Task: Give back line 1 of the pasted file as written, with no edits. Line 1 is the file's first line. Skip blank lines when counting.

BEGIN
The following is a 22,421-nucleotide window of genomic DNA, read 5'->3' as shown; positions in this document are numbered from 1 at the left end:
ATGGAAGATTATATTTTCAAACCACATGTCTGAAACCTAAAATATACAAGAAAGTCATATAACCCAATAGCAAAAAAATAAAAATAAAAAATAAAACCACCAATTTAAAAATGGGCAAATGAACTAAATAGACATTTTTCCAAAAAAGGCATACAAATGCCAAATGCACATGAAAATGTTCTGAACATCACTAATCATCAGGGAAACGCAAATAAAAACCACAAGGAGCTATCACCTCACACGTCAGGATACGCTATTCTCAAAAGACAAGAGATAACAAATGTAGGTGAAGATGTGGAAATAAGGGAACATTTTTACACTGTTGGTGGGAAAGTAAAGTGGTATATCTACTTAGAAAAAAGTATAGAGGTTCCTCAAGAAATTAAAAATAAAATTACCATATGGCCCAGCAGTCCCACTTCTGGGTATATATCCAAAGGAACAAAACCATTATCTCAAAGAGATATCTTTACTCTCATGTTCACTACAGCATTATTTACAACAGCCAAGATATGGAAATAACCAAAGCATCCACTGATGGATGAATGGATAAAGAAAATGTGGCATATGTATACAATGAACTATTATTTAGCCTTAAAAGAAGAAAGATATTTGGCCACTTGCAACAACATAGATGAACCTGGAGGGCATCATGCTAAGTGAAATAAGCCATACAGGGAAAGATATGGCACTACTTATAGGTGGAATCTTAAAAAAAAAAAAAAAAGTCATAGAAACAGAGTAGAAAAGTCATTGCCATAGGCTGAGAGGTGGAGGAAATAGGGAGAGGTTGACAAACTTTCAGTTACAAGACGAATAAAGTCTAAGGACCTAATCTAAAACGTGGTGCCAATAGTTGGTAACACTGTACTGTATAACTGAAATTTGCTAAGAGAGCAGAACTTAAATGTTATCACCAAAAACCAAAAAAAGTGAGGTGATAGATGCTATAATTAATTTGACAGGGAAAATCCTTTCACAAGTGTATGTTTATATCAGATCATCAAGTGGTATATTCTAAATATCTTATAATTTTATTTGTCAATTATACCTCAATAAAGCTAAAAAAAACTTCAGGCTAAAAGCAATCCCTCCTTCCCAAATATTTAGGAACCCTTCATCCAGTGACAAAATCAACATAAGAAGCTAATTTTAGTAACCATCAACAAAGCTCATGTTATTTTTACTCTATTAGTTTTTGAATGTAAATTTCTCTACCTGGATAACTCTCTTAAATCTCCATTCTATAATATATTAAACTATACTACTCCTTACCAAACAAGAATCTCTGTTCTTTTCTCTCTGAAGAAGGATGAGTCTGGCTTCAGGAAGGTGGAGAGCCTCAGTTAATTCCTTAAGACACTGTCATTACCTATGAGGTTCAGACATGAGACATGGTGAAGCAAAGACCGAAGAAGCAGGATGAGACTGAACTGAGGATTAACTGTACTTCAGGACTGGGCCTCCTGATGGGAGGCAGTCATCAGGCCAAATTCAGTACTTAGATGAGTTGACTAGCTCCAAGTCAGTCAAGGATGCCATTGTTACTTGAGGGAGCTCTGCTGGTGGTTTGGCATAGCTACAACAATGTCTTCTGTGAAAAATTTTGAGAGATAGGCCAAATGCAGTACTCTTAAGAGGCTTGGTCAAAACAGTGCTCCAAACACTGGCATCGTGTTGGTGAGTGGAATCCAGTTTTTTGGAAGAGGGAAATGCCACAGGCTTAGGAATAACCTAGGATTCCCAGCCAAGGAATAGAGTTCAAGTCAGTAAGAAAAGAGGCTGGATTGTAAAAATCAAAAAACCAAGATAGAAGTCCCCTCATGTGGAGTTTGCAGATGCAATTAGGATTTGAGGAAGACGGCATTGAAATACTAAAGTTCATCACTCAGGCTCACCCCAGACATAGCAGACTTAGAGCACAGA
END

The following is a 22,421-nucleotide window of genomic DNA, read 5'->3' as shown; positions in this document are numbered from 1 at the left end: